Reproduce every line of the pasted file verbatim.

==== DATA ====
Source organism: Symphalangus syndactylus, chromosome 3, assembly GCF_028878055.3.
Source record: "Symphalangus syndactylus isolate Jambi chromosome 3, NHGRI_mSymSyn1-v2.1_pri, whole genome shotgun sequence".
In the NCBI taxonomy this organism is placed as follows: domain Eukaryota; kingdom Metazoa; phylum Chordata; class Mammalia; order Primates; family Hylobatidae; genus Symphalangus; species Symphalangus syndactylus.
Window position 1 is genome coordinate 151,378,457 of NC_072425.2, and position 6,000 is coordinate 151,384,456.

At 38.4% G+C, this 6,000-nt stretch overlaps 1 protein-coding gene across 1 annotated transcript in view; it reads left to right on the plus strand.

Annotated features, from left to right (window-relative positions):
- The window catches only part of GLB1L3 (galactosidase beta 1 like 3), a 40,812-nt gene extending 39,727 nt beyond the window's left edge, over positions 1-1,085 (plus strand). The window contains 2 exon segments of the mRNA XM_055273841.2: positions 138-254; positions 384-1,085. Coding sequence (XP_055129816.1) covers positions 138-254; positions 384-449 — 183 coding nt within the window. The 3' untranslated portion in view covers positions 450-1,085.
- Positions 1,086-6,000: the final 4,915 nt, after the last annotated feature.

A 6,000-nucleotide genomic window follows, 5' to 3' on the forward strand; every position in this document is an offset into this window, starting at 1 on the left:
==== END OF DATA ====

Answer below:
Source organism: Symphalangus syndactylus, chromosome 3, assembly GCF_028878055.3.
Source record: "Symphalangus syndactylus isolate Jambi chromosome 3, NHGRI_mSymSyn1-v2.1_pri, whole genome shotgun sequence".
In the NCBI taxonomy this organism is placed as follows: domain Eukaryota; kingdom Metazoa; phylum Chordata; class Mammalia; order Primates; family Hylobatidae; genus Symphalangus; species Symphalangus syndactylus.
Window position 1 is genome coordinate 151,378,457 of NC_072425.2, and position 6,000 is coordinate 151,384,456.

At 38.4% G+C, this 6,000-nt stretch overlaps 1 protein-coding gene across 1 annotated transcript in view; it reads left to right on the plus strand.

Annotated features, from left to right (window-relative positions):
- The window catches only part of GLB1L3 (galactosidase beta 1 like 3), a 40,812-nt gene extending 39,727 nt beyond the window's left edge, over positions 1-1,085 (plus strand). The window contains 2 exon segments of the mRNA XM_055273841.2: positions 138-254; positions 384-1,085. Coding sequence (XP_055129816.1) covers positions 138-254; positions 384-449 — 183 coding nt within the window. The 3' untranslated portion in view covers positions 450-1,085.
- Positions 1,086-6,000: the final 4,915 nt, after the last annotated feature.

A 6,000-nucleotide genomic window follows, 5' to 3' on the forward strand; every position in this document is an offset into this window, starting at 1 on the left: